My colleague, Kevin M. Murphy, prepared estimates for the United States for the year 2000 of the total cost imposed by drunk drivers who get into accidents on drivers and passengers in other cars, and on innocent pedestrians. These costs include estimates of the statistical value of the lives lost (see my post on September 3, 2006 for a discussion of this concept), the value of medical expenses for those injured, and the value of the property lost. The total of all these external costs from drunk driving in the year 2000 is about $15 billion, with the great majority of this total coming from the $5 million value placed on each of the more than 2,000 innocent persons who lost their lives in that year because of drunk driving.
About 1.4 million persons in that year were arrested for drunk driving. Given the calculations in the previous paragraph, this means the cost imposed on others from driving while drunk amounts to about $10,000 per person arrested for drunk driving. This is a large amount, and provides a first order guidance to the punishment that should be imposed in some form on the drunk drivers arrested: large fines, suspended licenses, and jail terms in some cases. Such large punishments would match the damages done from drunk driving, and at the same time would encourage many persons to avoid driving while legally drunk. To show this with a little algebra, suppose that g per cent of all drunk drivers (=N) are arrested, and let that be the same for everyone- presumably it is higher for those who actually cause accidents. Let the punishment to those arrested be d per person, which is Murph''s $10,000 figure, where d=D/gN, and D is total damages from all accidents caused by drunk driving. Then the total punishment to those arrested =gNd=D, which is the right number in order to have drunk drivers pay for all the damages to others that they cause.
On incentives to drunk drivers, the expected damages per drunk driver =gd=gD/gN=D/N= damages per drunk driver=p D/pN, which is what it should be, where p is the assumed common probability that a drunk driver gets into an accident. The assumption of a probability common to all drunk drivers of causing an accident is clearly not perfectly accurate, but far better than the assumption that all persons who drink are equally likely to harm others. Morover, the size of the punishment might not be the same for all those arrested, but could depend on alcohol-blood levels, the recklessness of the driving behavior, and the severity of the accident if they had been in an accident, past offenses, and other factors that try to relate punishment to the magnitude of the "crime" committed and the degree of individual responsibility.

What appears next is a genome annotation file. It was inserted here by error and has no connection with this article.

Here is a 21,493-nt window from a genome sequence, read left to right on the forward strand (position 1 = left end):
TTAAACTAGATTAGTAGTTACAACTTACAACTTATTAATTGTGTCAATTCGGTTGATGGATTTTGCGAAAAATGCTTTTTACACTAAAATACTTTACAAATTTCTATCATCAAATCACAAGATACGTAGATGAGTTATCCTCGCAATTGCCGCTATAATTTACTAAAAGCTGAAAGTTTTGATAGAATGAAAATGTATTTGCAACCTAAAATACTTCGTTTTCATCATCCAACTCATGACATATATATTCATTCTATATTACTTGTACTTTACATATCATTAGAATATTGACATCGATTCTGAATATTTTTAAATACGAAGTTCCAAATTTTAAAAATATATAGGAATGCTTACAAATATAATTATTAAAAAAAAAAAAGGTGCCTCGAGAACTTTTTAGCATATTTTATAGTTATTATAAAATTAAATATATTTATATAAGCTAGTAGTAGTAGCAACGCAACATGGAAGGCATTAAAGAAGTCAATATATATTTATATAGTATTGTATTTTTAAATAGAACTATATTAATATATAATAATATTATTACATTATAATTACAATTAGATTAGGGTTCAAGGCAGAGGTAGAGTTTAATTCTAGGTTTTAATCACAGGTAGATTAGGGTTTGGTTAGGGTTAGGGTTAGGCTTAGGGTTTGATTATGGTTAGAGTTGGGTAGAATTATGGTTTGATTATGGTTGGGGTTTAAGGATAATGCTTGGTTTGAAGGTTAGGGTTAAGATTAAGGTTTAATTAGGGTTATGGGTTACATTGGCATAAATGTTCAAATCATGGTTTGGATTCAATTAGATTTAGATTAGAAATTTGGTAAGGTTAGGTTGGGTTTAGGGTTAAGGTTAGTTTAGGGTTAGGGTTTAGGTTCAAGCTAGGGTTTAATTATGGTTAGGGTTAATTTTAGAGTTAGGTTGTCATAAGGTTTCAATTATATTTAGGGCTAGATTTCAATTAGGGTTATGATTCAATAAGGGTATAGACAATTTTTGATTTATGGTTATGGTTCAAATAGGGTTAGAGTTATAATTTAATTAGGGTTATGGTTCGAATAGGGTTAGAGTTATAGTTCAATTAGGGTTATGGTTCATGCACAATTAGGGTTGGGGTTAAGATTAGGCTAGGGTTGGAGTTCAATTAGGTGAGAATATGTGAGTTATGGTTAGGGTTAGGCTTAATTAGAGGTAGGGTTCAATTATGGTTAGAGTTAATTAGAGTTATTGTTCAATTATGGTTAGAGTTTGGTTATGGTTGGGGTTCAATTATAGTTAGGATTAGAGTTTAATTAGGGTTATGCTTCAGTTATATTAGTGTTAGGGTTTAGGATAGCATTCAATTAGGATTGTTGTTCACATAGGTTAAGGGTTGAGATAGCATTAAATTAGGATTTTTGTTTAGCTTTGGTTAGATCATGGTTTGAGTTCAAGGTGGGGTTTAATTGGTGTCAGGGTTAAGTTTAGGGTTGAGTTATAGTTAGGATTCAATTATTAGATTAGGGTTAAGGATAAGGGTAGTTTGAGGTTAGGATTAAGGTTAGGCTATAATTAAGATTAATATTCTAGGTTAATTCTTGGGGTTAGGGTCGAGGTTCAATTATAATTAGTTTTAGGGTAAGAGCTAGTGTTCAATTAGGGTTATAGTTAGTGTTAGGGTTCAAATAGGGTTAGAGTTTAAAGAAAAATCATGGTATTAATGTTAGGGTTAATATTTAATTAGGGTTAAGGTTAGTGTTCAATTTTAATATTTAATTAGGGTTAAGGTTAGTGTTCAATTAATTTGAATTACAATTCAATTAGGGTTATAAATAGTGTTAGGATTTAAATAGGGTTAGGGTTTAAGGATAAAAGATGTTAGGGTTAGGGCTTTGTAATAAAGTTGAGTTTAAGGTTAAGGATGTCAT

To my knowledge, no state in the United States imposes anything approaching such serious punishments on persons arrested for drunk driving. In fact, they are generally much too lenient, and do not treat this as the serious crime that it is. Countries like Sweden are much harsher in their punishment of persons arrested for drunk driving. Driving with a blood alcohol level exceeding only 0.2 parts per thousand may lead to prison terms of up to six months, and the driver's license is usually suspended. Driving with a blood alcohol level of over 1.5 may lead to one year of prison. My experience there and in Norway is that these deterrents work very well, and induce people who are planning on drinking any significant quantities to be careful not to drive afterwards. Several econometric articles by H.L. Votey indicate that punishments by fine, revoking of driving licenses, and imprisonment are important in explaining the lower tendency in Sweden to drive while drunk and the lower rates of accidents due to drunk driving, although some of the results are disputed by H. Lawrence Ross.
The American approach to drunk driving is surprisingly soft, often including the treatment of drunk drivers who seriously injure or kill innocent persons because of reckless driving. Given the sharp increase during the past 20 years in the severity of punishments for felonies, and the over 2 million persons in jails or prisons, this reluctance to try to cut down the disgraceful number of highway deaths due to driving while drunk is anomalous and disturbing.